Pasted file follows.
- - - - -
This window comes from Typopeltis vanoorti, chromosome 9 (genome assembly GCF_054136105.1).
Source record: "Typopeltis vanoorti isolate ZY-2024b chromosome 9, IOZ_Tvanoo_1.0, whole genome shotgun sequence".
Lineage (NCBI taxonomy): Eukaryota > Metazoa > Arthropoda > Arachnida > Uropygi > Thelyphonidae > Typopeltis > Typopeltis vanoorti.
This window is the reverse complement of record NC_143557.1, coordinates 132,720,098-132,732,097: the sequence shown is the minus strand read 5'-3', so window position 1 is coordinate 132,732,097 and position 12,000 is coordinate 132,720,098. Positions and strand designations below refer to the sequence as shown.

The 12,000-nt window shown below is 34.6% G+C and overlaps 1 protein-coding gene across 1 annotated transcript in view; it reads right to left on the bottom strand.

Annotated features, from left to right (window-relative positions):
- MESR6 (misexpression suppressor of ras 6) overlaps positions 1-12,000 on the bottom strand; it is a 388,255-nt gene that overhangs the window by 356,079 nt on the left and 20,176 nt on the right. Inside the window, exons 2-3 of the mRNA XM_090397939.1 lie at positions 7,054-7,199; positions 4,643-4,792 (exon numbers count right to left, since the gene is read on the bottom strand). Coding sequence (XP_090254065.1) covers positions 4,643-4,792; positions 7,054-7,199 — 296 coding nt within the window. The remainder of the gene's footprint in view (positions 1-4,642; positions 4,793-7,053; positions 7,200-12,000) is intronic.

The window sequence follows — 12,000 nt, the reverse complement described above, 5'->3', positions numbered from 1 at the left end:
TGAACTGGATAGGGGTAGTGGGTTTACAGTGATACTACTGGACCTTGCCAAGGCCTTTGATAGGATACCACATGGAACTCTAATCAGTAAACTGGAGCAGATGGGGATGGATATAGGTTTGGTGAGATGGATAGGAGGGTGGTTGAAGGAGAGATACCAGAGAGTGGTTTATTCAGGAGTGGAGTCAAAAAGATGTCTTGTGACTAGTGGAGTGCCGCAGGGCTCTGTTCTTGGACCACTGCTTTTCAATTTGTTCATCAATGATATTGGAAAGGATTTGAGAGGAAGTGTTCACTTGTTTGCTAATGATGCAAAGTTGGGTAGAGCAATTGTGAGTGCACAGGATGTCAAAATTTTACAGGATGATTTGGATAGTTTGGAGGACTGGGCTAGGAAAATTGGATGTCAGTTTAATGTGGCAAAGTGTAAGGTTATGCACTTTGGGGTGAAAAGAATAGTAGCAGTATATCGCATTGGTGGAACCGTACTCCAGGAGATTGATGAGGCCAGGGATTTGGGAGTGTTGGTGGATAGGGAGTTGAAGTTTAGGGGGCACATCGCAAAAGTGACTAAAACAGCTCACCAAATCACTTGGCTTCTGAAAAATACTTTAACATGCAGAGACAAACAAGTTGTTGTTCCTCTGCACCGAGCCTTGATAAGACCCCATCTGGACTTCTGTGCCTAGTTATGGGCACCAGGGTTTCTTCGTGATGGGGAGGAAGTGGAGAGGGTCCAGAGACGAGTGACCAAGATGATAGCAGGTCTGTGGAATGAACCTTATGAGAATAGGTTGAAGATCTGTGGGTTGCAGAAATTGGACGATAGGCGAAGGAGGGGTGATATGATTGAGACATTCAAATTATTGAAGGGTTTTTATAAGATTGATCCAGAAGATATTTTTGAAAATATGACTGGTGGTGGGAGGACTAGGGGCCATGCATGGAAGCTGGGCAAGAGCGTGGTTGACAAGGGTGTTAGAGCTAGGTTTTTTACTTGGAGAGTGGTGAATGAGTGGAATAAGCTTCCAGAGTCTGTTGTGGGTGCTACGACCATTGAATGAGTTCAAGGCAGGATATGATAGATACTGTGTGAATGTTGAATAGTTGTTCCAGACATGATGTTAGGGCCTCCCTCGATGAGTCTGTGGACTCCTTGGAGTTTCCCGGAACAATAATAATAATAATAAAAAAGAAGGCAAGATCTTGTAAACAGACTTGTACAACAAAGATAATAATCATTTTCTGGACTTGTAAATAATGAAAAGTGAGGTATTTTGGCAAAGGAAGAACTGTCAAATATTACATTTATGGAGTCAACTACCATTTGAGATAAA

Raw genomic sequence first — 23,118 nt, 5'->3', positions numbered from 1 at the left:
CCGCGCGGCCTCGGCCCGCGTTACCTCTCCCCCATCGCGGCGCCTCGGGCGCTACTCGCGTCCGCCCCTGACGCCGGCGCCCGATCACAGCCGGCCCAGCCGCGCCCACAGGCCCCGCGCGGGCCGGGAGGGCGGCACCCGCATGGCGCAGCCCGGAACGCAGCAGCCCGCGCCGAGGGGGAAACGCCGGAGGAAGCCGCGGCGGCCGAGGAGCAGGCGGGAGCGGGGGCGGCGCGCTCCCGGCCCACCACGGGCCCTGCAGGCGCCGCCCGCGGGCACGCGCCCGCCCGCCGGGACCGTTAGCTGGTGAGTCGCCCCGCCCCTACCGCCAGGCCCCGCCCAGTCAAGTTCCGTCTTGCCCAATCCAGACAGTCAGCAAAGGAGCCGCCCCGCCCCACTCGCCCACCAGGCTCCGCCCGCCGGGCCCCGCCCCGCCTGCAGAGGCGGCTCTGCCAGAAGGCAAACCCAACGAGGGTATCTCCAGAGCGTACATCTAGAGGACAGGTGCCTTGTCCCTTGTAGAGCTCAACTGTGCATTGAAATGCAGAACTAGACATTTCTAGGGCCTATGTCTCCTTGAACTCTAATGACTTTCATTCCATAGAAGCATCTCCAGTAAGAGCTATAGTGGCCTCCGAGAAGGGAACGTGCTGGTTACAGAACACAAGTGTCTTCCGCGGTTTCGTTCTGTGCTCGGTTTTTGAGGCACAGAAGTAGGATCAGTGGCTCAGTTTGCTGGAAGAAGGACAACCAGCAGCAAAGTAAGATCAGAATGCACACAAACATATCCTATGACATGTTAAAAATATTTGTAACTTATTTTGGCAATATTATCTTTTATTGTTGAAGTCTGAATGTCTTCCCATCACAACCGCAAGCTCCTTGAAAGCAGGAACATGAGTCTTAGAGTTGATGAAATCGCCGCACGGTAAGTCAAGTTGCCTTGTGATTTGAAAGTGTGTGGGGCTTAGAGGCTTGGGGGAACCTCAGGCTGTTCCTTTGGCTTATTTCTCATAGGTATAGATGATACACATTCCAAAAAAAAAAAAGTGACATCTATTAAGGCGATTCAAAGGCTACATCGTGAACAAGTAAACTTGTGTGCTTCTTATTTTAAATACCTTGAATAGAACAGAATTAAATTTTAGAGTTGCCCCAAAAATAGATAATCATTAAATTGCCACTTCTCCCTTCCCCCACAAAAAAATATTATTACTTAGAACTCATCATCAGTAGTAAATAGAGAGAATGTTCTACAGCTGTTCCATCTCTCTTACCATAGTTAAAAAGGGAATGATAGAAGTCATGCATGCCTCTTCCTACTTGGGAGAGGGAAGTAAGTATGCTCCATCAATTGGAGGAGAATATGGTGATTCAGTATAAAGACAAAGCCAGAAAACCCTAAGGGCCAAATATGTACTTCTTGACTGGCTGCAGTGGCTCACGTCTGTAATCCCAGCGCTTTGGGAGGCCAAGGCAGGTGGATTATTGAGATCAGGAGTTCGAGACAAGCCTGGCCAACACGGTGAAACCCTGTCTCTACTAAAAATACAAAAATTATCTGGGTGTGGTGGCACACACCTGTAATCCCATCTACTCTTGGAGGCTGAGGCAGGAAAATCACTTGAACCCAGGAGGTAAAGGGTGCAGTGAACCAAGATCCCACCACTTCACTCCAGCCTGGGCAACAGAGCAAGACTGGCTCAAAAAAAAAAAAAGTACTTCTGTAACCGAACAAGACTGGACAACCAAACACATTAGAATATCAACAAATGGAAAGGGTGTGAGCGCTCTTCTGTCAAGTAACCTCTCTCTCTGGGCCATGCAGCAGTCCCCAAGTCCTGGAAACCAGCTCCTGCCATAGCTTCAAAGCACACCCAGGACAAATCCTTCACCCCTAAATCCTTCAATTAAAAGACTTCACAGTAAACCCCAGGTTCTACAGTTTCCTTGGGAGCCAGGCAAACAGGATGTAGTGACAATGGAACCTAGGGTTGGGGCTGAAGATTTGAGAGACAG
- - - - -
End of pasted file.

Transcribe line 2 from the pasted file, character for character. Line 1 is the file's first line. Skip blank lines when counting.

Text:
Source record: "Typopeltis vanoorti isolate ZY-2024b chromosome 9, IOZ_Tvanoo_1.0, whole genome shotgun sequence".